4 Five tips for slackers for keeping track of digital stuff

I’m going to be completely honest about this at the outset… i’m not good at this. I have many friends who are excellent at keeping track of the things that they post, the people they connect to, and the work that is ongoing – but i’m not one of these people. I firmly believe, however, that one needn’t actually be good at a thing to explain it to someone else. I am teaching my child to clean up after himself. Do as I say, and not as i do 😛

File naming
This may seem like a silly place to start, but there is NOTHING that will lose something quicker than not taking five seconds to give it an appropriate name. I have scads of documents from years ago called ‘stuff’ and ‘notes’ and ‘ideas’ that are of limited to no use to me now. When you make the conversion to googledocs, things only get worse. The ease of use and the speed of creation makes for new problems. You need to MAKE the time to title things properly…

Your paper notebook automatically creates a certain linear order to the notes that are in it (unless you just write on random pages…). While your files will also come with dates, the context imposed by a notebook will be lacking. Paper imposes many points of order to the things you write on them. The digital has a different set of things that it allows. For the digital, file naming is king.

These ‘things that each technology allows’ are often called ‘affordances‘. If this is the sort of thing you find interesting, google that word.

http://en.wikipedia.org/wiki/File:2004_MujiWanoSyokki-TeasetMug_Masahiro-Mori.jpg

The handles on this tea set provide an obvious affordance for holding.

Use fewer docs, structure them
Speaking of documents, i have this terrible habit of creating new ones for every different idea… instead of grouping ideas together, where they can feed on each other. A well created googledoc, with a table of contents, and some reasonable formatting is not just something you can show off to your boss to make you look energetic, but it can be a reusable resource that you can send out to other people. It can be a single point of reference for recipes, or for all the things that you learned in a course. Organize your documents.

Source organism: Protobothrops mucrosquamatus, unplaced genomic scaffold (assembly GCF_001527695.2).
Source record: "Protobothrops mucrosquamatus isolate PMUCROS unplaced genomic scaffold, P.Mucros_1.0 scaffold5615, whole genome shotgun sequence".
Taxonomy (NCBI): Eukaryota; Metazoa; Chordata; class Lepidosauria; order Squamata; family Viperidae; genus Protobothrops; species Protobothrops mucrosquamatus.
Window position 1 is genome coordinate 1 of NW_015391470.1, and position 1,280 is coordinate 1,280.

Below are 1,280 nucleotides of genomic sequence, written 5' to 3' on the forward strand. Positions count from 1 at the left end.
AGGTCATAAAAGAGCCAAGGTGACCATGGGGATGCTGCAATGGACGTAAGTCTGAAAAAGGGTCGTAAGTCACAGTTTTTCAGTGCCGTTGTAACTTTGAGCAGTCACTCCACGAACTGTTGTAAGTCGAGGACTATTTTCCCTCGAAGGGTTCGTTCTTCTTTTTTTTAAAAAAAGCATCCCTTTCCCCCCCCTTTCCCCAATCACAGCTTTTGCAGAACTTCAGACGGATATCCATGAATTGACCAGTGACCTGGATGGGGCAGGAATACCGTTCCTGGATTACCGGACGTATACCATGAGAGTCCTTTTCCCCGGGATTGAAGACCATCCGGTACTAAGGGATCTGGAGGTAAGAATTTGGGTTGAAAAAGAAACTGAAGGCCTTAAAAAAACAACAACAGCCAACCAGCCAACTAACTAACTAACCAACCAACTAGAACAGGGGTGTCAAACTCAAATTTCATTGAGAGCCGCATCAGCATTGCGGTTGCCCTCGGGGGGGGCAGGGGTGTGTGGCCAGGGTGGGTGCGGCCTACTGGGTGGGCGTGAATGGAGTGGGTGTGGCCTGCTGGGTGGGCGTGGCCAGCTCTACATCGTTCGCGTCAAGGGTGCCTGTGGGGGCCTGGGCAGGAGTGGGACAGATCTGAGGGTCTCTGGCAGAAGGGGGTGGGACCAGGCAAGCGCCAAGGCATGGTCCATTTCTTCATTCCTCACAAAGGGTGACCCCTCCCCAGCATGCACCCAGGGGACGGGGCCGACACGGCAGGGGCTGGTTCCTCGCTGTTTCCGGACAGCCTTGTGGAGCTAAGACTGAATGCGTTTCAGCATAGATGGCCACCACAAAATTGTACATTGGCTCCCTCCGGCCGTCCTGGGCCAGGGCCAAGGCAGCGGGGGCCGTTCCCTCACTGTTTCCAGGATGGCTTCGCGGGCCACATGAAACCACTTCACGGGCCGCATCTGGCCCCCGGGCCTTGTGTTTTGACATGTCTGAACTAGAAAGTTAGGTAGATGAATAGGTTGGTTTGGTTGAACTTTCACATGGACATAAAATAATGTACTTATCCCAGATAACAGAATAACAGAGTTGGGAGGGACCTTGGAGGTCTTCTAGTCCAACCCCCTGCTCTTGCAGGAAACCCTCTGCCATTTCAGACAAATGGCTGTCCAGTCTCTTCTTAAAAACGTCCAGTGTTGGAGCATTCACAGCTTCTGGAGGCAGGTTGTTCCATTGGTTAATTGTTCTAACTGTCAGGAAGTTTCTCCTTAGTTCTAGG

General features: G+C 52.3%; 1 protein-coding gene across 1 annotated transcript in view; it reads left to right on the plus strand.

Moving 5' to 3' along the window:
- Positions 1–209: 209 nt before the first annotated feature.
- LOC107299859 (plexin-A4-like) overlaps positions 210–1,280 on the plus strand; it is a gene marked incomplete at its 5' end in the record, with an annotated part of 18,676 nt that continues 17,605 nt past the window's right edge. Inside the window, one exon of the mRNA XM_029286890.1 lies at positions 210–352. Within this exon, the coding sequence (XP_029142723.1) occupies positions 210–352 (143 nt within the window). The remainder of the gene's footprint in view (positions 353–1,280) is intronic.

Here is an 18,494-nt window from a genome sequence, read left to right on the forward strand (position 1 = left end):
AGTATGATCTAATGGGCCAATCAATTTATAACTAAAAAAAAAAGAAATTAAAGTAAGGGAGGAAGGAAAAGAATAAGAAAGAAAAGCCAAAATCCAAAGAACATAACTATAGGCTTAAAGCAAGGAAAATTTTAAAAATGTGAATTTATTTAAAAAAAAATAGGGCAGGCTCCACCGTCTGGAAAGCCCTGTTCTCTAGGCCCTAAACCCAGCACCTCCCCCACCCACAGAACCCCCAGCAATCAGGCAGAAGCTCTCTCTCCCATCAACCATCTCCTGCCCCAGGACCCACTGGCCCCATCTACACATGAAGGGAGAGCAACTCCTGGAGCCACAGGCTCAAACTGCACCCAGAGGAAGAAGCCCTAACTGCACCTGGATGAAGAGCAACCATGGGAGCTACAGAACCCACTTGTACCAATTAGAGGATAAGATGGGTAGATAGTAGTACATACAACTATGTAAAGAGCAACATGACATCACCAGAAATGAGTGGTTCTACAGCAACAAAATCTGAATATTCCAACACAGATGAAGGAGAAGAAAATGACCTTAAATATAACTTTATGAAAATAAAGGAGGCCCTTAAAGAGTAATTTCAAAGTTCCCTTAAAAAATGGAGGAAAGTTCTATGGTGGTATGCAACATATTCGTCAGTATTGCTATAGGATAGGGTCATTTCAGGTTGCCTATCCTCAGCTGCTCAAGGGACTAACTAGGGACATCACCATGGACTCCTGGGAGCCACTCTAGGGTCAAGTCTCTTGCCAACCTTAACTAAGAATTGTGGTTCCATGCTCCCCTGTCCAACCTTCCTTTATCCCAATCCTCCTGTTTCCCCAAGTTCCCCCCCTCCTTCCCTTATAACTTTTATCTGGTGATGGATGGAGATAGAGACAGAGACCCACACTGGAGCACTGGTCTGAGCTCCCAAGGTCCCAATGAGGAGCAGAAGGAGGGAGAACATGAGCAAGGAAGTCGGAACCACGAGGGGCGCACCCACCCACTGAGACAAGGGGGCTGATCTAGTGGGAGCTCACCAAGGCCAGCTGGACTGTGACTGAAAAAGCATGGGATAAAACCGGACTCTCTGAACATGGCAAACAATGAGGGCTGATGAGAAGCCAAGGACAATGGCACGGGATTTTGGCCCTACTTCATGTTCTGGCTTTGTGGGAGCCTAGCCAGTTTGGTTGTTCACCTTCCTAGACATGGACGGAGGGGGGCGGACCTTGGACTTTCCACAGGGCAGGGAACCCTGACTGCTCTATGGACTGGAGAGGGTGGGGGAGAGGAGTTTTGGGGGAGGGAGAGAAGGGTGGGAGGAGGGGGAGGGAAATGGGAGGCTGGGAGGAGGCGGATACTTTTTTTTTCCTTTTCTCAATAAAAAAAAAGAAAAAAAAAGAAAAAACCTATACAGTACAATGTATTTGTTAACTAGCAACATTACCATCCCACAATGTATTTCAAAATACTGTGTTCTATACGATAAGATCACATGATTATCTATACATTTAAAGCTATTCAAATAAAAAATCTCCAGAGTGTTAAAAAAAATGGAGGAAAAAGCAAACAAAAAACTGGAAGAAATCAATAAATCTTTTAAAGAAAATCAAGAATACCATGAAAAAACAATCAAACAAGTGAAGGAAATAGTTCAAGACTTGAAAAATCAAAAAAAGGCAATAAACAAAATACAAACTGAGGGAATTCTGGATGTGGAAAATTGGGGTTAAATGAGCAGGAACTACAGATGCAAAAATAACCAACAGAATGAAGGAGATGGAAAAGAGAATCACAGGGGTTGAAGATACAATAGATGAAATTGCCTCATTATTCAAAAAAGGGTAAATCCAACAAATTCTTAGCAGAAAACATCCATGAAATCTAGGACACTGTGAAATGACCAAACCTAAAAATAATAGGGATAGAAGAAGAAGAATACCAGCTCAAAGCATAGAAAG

Find some way to keep track of links
I have a terrible way of keeping track of the links that i want to remember. I had a little widget that took all the links that i post on twitter, and put them automagically into delicious.com and then never looked at them. I have just recently started using mendeley.com as a repository for the research documents that I’m interested in and have experimented with Evernote for keeping track of the things in between.

You need something. There are lots of tools out there. It’s called digital bookmarking.
Google it.

Good networks make for good memories
I admit it, i use twitter to remember things. I will, at any given time, open up my twitter account and say “does anyone remember that tool that does the screen casting, you know, website based” and someone will fire back with screen-cast-o-matic. That’s one I forget all the time. But being part of a network of people in your profession can help you remember the things you’ve forgotten, or, sometimes, give you an answer better than the one you had before. Connect to the people you know and want to keep track of. (say… on twitter)

Connecting with people is good for new ideas… but it’s also good to help you remember old ones 🙂 There’s a catch, though… sometimes you need to remember for them.

Have a home
Maybe the most important thing that I do online is blog. It’s important to me for alot [sic] of reasons, but one of the most important is that I know where i ‘probably’ left something. It’s the place where i should have my updated bio (it’s actually in a googledoc http://davecormier.com/bio) where i can put links to all the things i don’t want to forget about, and where i throw up ideas so that I don’t forget them. It’s my go-to place, in some ways my junk drawer but always the place that both defines me to other people and serves as the representative of who i am.

Personal knowledge management
Want a better sense of what you should be doing and why? Check out Harold Jarche’s PKM stuff.